Gardeners around the world enjoy the scent of lavender in spring and summer, but how do they grow this fragrant shrub?
It needs plenty of sunlight and just a little bit of water to thrive, so it can’t be that hard, can it?
Though this subshrub is a low-maintenance plant, the problem arises when people consider growing lavender in Florida and other tropical and subtropical climates.
These aren’t ideal environments for this plant, so we need to pay close attention to our growing techniques.
This article has five tips for growing lavender in Florida or any other place in the coastal South, so you can enjoy a refreshing cup of lavender lemonade wearing homemade, natural mosquito-repellent any time you like!
Before we show you these tips, let’s look at some facts about lavender:
|Native habitat:||The Mediterranean
|Growth rate:|| Moderate growth rate
|Size:||Approximately 20-24 inches tall and wide
|Toxicity:|| Toxic to cats and dogs
5 Tips For Growing Lavender In Florida
We will first discuss the best ways of growing lavender in Florida. With these tips, you will be able to grow and enjoy this plant just like your friends from Texas.
The key thing is to choose the ideal type of lavender and find the best location for it.
Lavender plants need soil with good drainage and only a little bit of water, so you should bear this in mind when planting this shrub.
1. Choose The Best Lavender Type
There are many different lavender varieties that all prefer different weather conditions. This section will discuss the four main types, which will take your breath away whenever you happen to gaze upon their mesmerizing purple flowers.
Make sure you learn when different types of lavender bloom so you can choose the varieties that will decorate your landscape for most of the year.
English lavender, also known as Lavandula angustifolia, isn’t the best option to plant in Florida.
The Sunshine State isn’t called that for no reason; the Department of Agriculture says that there are four USDA hardiness zones in Florida – 8-11.
English lavender can handle the temperatures in USDA zones 5-9, so you could grow it in the northern parts of this state. However, if you live in central or southern Florida you should choose a different variety, such as French lavender, because it is more adapted to higher temperatures.
It is one of the hardiest varieties, can endure colder weather, including winter frosts, and it usually grows between 2-3 feet tall.
English lavender usually flowers in the early summer and stays in bloom for about a month, so you’ll have plenty of time to enjoy its scented blossoms if you’re lucky enough to live in the northern parts of Florida.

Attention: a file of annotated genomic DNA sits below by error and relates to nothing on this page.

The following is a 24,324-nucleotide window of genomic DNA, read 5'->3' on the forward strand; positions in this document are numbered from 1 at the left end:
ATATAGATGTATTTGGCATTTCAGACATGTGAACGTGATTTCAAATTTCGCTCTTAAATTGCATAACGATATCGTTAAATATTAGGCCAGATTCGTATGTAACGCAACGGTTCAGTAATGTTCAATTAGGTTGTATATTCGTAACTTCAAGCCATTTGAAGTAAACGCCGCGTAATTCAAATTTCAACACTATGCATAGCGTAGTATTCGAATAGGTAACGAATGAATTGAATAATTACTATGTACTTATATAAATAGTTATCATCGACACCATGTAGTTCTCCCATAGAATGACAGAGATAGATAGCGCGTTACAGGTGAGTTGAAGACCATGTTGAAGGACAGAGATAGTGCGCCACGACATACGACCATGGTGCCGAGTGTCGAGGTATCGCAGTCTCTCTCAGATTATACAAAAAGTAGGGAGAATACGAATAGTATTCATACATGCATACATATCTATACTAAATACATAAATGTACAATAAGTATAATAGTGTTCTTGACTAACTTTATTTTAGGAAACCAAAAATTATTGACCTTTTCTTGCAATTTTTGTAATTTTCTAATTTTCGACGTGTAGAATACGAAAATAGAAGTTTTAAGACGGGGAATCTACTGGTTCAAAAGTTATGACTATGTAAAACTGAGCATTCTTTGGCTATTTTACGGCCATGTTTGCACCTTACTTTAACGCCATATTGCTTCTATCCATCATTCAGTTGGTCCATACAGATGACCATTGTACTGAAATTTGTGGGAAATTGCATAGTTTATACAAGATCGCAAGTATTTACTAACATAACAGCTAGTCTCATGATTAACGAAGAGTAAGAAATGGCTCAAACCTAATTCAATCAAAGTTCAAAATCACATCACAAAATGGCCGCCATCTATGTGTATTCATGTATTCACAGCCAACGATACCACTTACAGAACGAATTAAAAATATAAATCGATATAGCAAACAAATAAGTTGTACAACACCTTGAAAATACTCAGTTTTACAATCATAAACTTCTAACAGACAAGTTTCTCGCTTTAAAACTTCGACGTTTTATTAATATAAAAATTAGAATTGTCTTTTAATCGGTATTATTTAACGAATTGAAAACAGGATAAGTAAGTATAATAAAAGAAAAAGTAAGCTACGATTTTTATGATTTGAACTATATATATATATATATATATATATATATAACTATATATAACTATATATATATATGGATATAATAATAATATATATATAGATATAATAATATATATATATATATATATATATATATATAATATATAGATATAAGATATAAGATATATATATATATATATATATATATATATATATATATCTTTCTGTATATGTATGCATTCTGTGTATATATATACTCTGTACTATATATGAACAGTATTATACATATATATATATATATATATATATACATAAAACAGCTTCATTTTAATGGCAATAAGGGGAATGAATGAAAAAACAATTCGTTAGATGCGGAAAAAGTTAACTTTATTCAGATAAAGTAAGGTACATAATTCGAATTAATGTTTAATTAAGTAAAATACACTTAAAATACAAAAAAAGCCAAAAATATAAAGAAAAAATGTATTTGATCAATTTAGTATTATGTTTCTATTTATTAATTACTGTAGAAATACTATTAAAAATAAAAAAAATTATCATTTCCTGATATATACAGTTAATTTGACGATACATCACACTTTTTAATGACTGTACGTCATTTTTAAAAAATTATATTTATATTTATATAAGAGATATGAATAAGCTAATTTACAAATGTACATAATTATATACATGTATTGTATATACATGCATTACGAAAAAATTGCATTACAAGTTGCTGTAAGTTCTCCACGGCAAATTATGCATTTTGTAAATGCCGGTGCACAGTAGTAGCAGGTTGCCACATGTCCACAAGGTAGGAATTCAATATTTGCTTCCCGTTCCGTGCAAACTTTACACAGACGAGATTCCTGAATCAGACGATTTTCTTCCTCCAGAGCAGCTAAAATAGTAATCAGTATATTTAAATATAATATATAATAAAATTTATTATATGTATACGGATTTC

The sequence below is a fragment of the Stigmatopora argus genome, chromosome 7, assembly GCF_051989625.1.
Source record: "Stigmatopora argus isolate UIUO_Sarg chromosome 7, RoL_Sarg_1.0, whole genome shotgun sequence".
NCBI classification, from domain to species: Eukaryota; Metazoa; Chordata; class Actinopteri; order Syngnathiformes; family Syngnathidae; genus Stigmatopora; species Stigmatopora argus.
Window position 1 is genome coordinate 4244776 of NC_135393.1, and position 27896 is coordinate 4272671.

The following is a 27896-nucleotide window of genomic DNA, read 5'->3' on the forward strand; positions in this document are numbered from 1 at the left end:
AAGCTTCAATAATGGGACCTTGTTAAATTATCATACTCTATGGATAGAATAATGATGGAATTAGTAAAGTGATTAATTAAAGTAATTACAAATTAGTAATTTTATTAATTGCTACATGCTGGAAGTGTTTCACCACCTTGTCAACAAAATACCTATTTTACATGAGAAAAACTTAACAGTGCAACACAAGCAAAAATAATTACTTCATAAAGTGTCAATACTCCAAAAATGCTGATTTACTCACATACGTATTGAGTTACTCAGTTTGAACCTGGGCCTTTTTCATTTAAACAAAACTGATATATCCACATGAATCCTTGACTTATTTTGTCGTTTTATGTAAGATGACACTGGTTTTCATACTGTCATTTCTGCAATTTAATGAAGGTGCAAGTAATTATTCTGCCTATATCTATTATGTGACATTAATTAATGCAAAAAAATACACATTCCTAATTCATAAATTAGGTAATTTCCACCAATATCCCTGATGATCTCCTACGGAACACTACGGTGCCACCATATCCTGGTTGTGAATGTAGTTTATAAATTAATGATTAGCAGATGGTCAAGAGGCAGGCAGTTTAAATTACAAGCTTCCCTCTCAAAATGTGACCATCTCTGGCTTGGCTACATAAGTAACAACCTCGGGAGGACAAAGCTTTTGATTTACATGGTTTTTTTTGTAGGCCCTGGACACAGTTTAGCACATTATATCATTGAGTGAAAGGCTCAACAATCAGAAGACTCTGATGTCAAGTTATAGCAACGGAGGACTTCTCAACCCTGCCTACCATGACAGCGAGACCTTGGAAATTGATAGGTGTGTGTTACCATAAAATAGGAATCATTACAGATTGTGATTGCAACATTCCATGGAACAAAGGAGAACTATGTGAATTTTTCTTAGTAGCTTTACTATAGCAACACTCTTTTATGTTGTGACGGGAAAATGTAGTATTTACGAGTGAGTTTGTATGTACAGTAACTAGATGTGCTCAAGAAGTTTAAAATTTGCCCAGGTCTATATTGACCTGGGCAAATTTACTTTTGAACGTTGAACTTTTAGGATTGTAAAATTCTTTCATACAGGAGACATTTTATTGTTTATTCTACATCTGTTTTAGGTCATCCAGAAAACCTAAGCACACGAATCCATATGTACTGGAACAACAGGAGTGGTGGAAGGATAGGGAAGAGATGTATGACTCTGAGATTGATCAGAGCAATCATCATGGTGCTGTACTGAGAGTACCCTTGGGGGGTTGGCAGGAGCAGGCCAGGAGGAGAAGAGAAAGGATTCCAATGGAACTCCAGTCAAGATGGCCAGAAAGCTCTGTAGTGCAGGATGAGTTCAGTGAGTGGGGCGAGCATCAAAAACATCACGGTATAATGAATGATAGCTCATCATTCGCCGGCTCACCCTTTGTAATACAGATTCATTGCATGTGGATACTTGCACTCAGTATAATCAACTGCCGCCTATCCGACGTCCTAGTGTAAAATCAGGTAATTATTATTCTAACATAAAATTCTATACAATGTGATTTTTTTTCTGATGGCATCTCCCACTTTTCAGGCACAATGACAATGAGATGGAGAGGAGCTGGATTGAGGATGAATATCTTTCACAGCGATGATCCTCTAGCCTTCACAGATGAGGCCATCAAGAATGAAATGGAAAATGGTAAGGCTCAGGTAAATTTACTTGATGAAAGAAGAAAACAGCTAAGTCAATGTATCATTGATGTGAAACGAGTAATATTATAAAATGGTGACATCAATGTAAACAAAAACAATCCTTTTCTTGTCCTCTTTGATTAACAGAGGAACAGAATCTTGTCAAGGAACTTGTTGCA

Hidcote and Munstead are cultivars of English lavender that will adorn your garden with blue flowers, but they cannot tolerate the high temperatures in southern Florida.
French lavender is the best variety to grow in Florida or any other region with hot summers because it thrives in USDA zones 8-11.
Its scientific name is Lavandula dentata, and it can grow 3 feet or taller with the proper conditions.
The immortal lavender scent is somewhat less sweet than in other varieties, but it can still remind you of childhood holidays in Provence or Tuscany. Its fragrance is pure and even reminds of rosemary.
The unique scent isn’t released through lavender flowers alone. Lavender exudes its signature fragrance through its toothed leaves as well, so your home can smell of lavender all year long.
Spanish lavender, also known as Lavandula stoechas, is another excellent choice for central and southern Florida as it thrives in USDA zones 6-11.
This variety doesn’t mind high humidity that much, and if you ensure suitable airflow and limit the watering, it will do just fine.
The purple bracts of this Spaniard are almost a trademark. Whenever you picture lavender, this shade of purple is what you’d imagine.
Some cultivars of this species can be pink or even white. ‘Ballerina’ is a variety with white or light pink flowers, while ‘Anouk’ has that signature lavender-purple color.
The cultivars of Spanish lavender can reach heights of 1-2 feet (30-60cm).
The fragrance of this variety is not something we’re all used to. It has a slightly antiseptic scent that may take you to a pinewood if you close your eyes.
Lavandin is a hybrid cross between Portuguese and English lavender, which botanists refer to as Lavandula x intermedia. It is best grown in USDA zones 5-9, but can withstand hot and humid conditions quite nicely.
Different cultivars of this hybrid have various features. However, everyone can agree that lavandin is the lavender with the most potent scent!
Lavandin Grosso has beautiful violet flower spikes that can reach up to 6 inches (15 cm) high. Provence has slightly darker flowers (pale purple) and one of the strongest fragrances, whereas Impress purple has unique deep purple flowers.
The Seal has violet-blue flowers situated on leafless stems that can grow up to 12 inches (30cm) tall.
These cultivars usually bloom once a year, but the flowers last until late summer or even early fall, which is why growers around the world plant them in their gardens.
They’re also perfect for humid climates!
Goodwin Creek Grey
Another hybrid variety is the Goodwin Creek Grey, which is a hybrid between French and wooly lavender (l. lanata).
Just like French lavender, it thrives in higher temperatures, and Central Florida is actually one of the places where it can best adorn herb gardens with its attractive silvery-green leaves that create quite a contrast to rich violet-purple flowers.
This variety can grow up to 3 feet (90cm) tall and exudes a highly fragrant scent.